Study Trip to Sandhurst
Putting theory into practice
A good experience is guaranteed when you’re told to arrive wearing robust clothing suitable for outdoor activities and wet weather. A memorable one is certain when you’re told that suits and cocktail dresses will also be required.
After several months of classes and city life, heading out to Sandhurst for the Professional Development Programme was certainly a welcome change. The primary goals were to develop an understanding of leadership and followership and to advance our insight into team behaviour and individual contribution. Applying oneself and interacting with the cohort in a different setting, with a unique set of challenges and experiences, provided another forum for valuable experiences and insight.
I’ve spent a lot of time outdoors over the years, primarily sailing and camping, and was wondering how well prepared the team would be. Keep in mind that I’d only seen the rest of the cohort dressed for city life and networking events. However, when I showed up at Waterloo Station they were well prepared with outdoor gear and hiking boots. Most people had backpacks and small luggage, my bag was actually one of the largest, so I felt that we were off to a good start. We caught the train, dropped off our luggage at the hotel and headed directly to the campus to get started.
The Royal Military Academy Sandhurst is rich in history. You can feel it even before you arrive and all the more so once you pass through the gates, gaze at the buildings and explore the mix of forests and manicured grounds. The staff from The Inspirational Development Group introduced themselves and put us directly to work. Our first task was complex construction and problem solving, with specific parameters and time frames. My team managed to complete the task with only seconds to spare.
We would do many tasks over the next few days taking turns to both lead and follow. There is much to be said for taking on the responsibility of being in charge, but there is certainly a lot to be learned from taking a step back, being an effective team player and working for the benefit of the group. This is certainly a valuable lesson for a driven and accomplished group of young professionals to absorb, and it is guaranteed to last when learnt carrying a stretcher through a maze whilst blindfolded, building devices to transport water canisters or trusting others to pass you through netting. I don’t think I’ll ever forget watching one member of the class run up a hill with a heavy dummy on his back whilst surrounded by blue smoke.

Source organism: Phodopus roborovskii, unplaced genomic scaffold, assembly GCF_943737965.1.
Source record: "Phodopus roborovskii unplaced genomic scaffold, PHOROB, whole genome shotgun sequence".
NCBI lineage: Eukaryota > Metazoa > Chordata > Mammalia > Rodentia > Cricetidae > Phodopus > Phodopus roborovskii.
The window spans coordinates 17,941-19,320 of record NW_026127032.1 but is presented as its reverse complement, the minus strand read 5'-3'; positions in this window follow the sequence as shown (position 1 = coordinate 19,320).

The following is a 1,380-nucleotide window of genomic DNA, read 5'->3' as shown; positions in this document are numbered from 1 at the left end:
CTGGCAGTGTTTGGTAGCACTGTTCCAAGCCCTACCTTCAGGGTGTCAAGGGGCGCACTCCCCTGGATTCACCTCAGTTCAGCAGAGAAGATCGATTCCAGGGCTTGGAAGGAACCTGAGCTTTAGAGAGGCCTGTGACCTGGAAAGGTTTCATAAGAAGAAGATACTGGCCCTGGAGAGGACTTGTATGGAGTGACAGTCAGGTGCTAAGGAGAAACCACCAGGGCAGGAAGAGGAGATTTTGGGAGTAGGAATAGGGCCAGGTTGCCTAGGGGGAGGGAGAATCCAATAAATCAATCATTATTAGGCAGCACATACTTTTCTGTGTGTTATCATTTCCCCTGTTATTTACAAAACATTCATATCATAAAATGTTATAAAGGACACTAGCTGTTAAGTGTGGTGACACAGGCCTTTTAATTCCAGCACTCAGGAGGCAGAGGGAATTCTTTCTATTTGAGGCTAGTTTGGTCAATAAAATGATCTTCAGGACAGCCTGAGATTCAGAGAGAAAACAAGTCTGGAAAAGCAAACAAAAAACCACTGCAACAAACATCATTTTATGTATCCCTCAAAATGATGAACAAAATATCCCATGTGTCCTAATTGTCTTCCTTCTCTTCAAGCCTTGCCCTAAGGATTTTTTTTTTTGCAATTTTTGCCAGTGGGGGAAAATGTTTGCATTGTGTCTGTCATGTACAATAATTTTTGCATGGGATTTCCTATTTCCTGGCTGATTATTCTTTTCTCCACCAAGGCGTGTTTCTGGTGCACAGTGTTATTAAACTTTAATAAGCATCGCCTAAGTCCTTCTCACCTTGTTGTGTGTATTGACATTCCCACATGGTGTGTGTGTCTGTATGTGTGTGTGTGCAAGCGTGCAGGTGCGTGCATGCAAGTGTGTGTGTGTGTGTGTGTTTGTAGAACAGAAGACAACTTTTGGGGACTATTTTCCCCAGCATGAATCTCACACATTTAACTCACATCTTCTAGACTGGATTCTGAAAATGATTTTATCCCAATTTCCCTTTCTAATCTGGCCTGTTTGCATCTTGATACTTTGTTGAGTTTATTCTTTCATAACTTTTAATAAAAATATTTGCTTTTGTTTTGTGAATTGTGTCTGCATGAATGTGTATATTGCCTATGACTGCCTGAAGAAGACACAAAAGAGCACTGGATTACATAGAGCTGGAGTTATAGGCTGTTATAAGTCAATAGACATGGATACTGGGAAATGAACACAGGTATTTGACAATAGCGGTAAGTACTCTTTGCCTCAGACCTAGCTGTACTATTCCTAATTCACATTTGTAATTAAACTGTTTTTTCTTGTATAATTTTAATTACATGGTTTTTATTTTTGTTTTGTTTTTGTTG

Similarly, taking on purely verbal team based challenges can provide a great deal of insight into how one can be more convincing and informative. Meeting in a room lined with leather furniture, a marble fireplace and a myriad of donations from graduates, my team and I were tasked with rating the gear necessary to survive in the wilds of Canada. Growing up I spent most of my summers going on canoe trips in the parks of Ontario, Quebec and the boundary waters with the US. It gets cold at night even in August. In this challenge it was late fall. Who knew what a hard time I would have convincing others of the importance of fire and an axe? Many of them had been camping but not in such a remote or chilly setting. Then again, a great deal depends on how I say it. This was probably my key takeaway from the week, and one that I would reflect on with my team when discussing afterwards.
The benefit of the programme was highly apparent on the train ride back to Waterloo. We had been fortunate enough to see an iconic site where few will go. Whilst worn out from the past few days, you could hear the cohort discussing plans for the next module. Stepping out of the typical academic zone and being forced to challenge one’s conceptions had already provided highly beneficial insight on how to lead a team. Over the course of the year, there is undoubtedly more to follow.